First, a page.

S2: Now, even now, it’s kind of surreal just watching in the House, you know, Nancy Pelosi is still talking about a three point five trillion dollar bill. All of the committees that are writing parts of the bill who just, you know, approved all of their stuff last week, they all wrote as if there’s going to be a three and a half trillion dollar bill. It’s actually, I think it even came in a little bit over that. So they’re all kind of writing it to this fantasy, no, that’s not going to happen. And all these provisions that are not going to make it either, you know, under the hood, they’re just still writing those anyway. And I think what this what’s going to happen is all the committees have sent their their pieces in the budget committee is going to combine those into one bill. And then I think at the rules committee, which is the last place the bill goes before it reaches the floor. I think there’s just going to be huge amendment, completely changing the bill more or less written by Nancy Pelosi. So, you know, like everything you’ve seen kind of so far is kabuki. Like now is when the real bill is written and it’s kind of going to be approved at the rules committee.

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S1: Well, it’s kind of always like that to a certain extent, but you’re sort of outlining a process on steroids.

S2: It it often is that case, but not with a bill this big, you know, you usually don’t just like, rewrite everything. All of the committees have passed already.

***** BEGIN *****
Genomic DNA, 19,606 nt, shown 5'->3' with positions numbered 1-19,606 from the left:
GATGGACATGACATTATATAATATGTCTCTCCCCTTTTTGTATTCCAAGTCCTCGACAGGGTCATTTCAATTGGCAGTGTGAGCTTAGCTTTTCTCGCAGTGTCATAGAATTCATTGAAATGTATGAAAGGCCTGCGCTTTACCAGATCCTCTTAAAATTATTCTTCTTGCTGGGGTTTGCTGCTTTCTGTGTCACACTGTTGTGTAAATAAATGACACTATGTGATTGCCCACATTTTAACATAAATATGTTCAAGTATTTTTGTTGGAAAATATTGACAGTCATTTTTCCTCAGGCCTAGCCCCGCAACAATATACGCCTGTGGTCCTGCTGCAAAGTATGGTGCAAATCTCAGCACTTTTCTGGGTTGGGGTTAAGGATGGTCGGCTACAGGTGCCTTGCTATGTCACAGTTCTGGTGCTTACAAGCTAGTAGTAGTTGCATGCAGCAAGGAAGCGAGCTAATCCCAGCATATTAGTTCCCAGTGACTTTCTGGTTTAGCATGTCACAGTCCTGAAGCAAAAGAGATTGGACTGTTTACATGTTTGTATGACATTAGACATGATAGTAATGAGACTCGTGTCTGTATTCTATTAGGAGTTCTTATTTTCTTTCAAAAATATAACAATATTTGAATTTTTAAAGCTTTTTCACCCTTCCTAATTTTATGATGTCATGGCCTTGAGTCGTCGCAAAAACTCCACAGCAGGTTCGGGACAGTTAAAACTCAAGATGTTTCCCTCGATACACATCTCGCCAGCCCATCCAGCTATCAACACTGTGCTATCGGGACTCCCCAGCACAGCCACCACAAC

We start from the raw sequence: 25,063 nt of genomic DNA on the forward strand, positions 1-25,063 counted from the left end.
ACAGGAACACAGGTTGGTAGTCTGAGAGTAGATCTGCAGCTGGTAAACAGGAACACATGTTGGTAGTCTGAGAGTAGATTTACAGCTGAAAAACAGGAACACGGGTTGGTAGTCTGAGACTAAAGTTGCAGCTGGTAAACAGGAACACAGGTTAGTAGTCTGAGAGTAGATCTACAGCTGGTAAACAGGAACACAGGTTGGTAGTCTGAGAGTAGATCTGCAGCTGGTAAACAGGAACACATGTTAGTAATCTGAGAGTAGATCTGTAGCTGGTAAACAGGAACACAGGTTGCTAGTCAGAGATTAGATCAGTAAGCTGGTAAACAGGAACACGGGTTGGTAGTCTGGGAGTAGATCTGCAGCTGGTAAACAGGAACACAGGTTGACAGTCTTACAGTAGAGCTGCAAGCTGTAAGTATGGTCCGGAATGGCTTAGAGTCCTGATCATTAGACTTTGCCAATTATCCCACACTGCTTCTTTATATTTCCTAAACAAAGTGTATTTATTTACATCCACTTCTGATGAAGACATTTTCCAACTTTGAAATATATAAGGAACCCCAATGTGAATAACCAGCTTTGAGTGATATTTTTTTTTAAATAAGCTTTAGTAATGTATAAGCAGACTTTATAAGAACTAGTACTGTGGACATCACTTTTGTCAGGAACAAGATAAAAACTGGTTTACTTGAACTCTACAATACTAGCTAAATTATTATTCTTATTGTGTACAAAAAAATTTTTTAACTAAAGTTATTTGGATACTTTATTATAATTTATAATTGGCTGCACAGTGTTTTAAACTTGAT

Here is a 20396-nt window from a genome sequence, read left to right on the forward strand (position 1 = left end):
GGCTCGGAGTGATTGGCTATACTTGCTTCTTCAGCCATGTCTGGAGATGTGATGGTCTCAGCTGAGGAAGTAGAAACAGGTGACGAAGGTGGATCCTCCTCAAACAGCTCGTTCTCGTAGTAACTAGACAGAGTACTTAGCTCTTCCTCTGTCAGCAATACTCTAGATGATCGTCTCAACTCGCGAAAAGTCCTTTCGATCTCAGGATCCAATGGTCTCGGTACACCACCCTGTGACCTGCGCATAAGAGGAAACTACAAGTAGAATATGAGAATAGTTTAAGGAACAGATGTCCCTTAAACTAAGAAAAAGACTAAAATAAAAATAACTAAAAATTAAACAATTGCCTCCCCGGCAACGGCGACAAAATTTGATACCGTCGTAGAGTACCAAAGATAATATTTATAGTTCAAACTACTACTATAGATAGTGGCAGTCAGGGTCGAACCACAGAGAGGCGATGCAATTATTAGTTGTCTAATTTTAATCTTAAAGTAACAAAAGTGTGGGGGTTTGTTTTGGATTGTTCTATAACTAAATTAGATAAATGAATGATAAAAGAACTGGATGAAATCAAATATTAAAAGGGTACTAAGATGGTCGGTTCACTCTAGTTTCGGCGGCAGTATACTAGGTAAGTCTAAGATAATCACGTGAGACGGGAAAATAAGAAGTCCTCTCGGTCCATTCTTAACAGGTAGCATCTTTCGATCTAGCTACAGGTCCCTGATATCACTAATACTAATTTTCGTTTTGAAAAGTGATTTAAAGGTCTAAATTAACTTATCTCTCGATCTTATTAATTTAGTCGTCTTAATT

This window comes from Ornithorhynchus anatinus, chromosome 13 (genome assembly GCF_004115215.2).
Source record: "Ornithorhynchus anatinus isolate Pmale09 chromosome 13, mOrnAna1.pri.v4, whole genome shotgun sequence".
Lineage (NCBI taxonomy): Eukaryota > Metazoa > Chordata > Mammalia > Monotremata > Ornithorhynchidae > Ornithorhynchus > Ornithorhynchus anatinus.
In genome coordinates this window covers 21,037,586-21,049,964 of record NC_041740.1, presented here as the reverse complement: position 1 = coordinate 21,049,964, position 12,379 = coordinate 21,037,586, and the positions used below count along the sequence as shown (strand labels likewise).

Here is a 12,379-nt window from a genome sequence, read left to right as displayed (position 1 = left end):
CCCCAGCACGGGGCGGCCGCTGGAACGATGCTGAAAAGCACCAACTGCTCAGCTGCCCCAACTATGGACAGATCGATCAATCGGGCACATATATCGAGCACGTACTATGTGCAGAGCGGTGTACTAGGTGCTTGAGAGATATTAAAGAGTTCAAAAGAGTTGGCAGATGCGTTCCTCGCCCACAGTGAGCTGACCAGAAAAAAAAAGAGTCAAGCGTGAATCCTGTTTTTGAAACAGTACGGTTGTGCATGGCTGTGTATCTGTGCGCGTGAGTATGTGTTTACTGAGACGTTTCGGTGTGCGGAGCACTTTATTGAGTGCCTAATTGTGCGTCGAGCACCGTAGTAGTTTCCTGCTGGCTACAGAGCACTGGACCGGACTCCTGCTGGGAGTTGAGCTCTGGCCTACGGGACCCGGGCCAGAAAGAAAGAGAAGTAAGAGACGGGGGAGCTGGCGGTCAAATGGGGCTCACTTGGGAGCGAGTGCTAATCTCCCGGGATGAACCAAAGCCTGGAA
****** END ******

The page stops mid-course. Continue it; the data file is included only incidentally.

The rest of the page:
S1: When we come back. Yeah, we’re going to have to use the f word filibuster. The point we’re at right now, which seems really, really messy and anxious, it seems to me a point where a president or a vice president comes in and starts putting elbows on necks, you know, like just saying, Hey, this is my Agenda, we’re going to need to get her done. So what? How are we going to do that? Is that happening?

S2: Yes. I don’t know exactly what persuasion techniques, you know, whether you know, euphemism or not, they’re they’re using. But this is as we speak right now, this like revolving door of every Democratic lawmaker from all these, you know, critical groups who all have concerns are going in and out of the White House for all these meetings. That includes both, you know? Moderate and progressive leaders, but also then Pelosi and Schumer and I know Bernie Sanders is going in like,

S1: Wow, really, everyone’s going in the pool here.

S2: Everyone’s going in and it, you know it. It doesn’t look to me like there’s like a plan here, it seems like they’re really lost. It seems like they don’t know what they’re doing and they have no idea how to get out of it. And they’re just got people coming in and out of the White House all day until they figure out some way to to deal with it. But it it does seem like something. It’s reached the difficulty level where you really need the administration to come in and remind everyone that you know this is both his presidency and their Congress is at risk of being a failure here, so they need to figure something out.